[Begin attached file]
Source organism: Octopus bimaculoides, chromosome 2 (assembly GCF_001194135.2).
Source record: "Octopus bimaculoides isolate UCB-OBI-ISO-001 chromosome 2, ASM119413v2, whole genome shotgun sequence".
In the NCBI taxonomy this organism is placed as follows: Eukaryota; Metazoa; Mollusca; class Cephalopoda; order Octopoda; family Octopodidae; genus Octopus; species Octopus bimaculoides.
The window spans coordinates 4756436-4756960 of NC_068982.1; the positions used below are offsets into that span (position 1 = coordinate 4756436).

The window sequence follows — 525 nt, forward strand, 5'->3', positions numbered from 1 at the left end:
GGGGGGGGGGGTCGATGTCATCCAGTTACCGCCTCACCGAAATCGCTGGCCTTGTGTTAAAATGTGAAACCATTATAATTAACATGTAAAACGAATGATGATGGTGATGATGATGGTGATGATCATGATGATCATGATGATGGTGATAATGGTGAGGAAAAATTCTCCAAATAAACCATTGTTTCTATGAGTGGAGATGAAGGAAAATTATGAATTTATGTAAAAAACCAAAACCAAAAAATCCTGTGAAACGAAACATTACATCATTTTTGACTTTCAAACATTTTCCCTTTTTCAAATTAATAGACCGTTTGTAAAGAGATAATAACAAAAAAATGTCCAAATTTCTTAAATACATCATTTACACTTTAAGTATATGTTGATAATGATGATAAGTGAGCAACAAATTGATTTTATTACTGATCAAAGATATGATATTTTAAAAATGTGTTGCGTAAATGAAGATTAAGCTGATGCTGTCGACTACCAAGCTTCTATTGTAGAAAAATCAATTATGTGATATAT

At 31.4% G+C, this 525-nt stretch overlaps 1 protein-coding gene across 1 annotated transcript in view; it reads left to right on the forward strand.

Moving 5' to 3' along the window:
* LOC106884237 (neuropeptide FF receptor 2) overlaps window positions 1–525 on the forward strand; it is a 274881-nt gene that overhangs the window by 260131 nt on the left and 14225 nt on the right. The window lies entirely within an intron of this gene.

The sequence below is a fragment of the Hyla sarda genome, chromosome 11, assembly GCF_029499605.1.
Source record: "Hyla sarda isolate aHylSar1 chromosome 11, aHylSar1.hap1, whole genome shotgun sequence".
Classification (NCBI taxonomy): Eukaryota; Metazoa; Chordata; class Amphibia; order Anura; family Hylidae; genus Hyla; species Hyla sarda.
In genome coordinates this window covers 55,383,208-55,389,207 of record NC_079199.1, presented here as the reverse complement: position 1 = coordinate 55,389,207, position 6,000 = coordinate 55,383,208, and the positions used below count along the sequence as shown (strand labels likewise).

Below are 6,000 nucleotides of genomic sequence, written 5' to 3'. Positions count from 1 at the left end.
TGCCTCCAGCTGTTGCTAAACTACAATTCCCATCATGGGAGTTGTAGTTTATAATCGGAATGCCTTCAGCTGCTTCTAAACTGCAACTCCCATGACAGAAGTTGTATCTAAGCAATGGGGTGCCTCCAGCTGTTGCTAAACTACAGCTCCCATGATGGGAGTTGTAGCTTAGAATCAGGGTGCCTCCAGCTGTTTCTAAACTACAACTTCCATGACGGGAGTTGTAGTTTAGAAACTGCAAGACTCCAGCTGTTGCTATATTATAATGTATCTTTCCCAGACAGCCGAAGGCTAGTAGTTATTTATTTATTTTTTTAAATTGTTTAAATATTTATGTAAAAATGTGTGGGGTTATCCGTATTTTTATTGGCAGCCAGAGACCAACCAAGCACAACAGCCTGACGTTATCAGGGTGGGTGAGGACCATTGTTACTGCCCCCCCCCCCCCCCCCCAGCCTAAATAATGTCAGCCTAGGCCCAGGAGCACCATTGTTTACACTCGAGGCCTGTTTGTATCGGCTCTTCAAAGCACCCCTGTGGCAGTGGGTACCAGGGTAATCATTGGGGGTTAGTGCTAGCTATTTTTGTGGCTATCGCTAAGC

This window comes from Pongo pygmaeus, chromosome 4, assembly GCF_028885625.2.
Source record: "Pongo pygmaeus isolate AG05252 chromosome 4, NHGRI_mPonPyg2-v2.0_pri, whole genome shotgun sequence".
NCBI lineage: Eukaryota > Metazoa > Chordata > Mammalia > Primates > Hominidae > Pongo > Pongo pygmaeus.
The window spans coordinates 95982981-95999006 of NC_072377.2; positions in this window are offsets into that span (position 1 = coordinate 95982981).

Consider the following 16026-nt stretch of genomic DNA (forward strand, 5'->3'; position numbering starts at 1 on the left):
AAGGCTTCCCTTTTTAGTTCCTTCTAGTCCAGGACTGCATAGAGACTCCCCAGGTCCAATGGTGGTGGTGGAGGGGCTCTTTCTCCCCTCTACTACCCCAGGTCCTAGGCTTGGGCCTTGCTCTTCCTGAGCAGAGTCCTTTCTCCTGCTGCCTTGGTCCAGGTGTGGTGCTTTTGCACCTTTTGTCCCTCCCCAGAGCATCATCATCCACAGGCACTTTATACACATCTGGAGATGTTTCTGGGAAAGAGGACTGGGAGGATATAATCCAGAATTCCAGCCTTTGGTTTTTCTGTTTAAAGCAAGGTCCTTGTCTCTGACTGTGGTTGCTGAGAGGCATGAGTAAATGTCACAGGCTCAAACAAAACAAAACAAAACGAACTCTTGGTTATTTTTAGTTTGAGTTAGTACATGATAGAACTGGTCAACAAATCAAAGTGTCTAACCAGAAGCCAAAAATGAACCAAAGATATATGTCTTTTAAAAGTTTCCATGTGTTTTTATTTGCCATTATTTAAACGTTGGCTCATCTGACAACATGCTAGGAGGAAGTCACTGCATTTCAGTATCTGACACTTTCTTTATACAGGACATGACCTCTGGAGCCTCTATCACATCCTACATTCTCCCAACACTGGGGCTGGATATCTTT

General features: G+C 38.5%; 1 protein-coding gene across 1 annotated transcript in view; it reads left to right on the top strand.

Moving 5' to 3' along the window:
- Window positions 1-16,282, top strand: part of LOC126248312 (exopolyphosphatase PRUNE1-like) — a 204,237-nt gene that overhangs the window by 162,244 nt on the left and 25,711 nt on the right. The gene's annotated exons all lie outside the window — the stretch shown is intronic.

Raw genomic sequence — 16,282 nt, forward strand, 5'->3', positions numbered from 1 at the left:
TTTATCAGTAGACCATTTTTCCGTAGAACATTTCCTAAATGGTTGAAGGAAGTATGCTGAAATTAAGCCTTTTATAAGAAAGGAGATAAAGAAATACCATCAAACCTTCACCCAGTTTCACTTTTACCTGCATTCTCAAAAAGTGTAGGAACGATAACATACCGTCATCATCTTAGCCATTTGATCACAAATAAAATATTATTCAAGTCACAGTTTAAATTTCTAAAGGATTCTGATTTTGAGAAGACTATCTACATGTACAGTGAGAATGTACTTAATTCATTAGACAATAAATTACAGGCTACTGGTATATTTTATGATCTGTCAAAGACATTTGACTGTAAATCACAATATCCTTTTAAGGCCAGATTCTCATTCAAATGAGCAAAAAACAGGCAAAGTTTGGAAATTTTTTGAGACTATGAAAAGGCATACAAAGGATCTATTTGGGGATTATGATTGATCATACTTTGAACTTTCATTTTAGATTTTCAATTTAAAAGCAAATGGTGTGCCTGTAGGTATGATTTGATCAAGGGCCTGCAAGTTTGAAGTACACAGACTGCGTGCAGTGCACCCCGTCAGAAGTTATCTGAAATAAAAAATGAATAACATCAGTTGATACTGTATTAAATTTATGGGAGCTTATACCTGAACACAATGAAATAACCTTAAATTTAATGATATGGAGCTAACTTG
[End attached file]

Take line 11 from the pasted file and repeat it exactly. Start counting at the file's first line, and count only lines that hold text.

Source record: "Hyla sarda isolate aHylSar1 chromosome 11, aHylSar1.hap1, whole genome shotgun sequence".